Date of Graduation

8-2016

Document Type

Dissertation

Degree Name

Doctor of Philosophy in Engineering (PhD)

Degree Level

Graduate

Department

Industrial Engineering

Advisor

Ashlea B. Milburn

Committee Member

Edward A. Pohl

Second Committee Member

Chase Rainwater

Third Committee Member

Clarence Wardell III

Abstract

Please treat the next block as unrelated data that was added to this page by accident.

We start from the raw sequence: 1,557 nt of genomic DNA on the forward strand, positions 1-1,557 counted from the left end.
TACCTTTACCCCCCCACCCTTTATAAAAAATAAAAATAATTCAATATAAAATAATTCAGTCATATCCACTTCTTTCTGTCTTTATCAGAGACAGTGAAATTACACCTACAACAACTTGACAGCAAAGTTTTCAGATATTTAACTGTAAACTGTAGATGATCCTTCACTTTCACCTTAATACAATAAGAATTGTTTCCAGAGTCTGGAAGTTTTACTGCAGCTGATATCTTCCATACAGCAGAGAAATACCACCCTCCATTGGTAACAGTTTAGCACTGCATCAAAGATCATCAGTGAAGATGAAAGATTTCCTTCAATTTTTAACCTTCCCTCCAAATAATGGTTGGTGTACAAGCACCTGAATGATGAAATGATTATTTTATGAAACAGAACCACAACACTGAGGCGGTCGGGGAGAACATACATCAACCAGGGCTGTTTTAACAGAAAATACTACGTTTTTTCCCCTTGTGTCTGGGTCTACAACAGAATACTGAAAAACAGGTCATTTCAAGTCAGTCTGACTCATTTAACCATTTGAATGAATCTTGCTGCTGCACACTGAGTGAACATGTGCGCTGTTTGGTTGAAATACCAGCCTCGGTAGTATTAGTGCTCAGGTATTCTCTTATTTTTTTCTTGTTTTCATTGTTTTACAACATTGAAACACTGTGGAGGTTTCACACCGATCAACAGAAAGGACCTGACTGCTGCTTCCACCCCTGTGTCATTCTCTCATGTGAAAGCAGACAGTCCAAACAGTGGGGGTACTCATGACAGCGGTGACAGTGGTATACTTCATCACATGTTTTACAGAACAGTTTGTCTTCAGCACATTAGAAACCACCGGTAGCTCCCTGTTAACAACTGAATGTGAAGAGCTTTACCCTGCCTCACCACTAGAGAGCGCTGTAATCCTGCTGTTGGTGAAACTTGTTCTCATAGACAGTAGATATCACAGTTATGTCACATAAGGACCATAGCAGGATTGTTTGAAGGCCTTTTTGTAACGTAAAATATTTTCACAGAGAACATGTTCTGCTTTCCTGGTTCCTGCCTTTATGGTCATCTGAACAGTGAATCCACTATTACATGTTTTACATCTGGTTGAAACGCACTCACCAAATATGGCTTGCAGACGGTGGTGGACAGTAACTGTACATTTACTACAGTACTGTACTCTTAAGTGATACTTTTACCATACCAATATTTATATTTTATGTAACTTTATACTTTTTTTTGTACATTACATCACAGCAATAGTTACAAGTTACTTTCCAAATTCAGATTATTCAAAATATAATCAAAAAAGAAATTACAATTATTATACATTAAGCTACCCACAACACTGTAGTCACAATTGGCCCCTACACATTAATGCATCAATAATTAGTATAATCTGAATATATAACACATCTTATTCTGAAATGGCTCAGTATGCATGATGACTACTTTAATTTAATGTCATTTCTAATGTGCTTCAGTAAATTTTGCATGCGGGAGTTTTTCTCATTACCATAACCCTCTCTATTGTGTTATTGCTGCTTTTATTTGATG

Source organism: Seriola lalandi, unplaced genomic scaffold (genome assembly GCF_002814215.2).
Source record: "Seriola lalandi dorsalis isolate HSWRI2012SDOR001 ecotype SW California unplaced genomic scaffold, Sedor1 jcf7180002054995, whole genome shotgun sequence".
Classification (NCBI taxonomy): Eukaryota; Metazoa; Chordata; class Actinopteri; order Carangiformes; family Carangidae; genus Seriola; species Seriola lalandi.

In recent years, there has been a growing interest among emergency managers in using social data in disaster response planning. However, the trustworthiness and reliability of posted information are two of the most significant concerns, because much of the user-generated data is initially not verified. Therefore, a key tradeoff exists for emergency managers when considering whether to incorporate social data in disaster planning efforts. By considering social data, a larger number of needs can be identified in a shorter amount of time, potentially enabling a faster response and satisfying a class of demand that might not otherwise be discovered. However, some critical resources can be allocated to inaccurate demands in this manner. This dissertation research is dedicated to evaluating this tradeoff by creating routing plans while considering two separate streams of information: (i) unverified data describing demand that is not known with certainty, obtained from social media platforms and (ii) verified data describing demand known with certainty, obtained from trusted traditional sources (i.e. on the ground assessment teams). These projects extend previous models in the disaster relief routing literature that address uncertainty in demand. More broadly, this research contributes to the body of literature that addresses questions surrounding the usefulness of social data for response planning.

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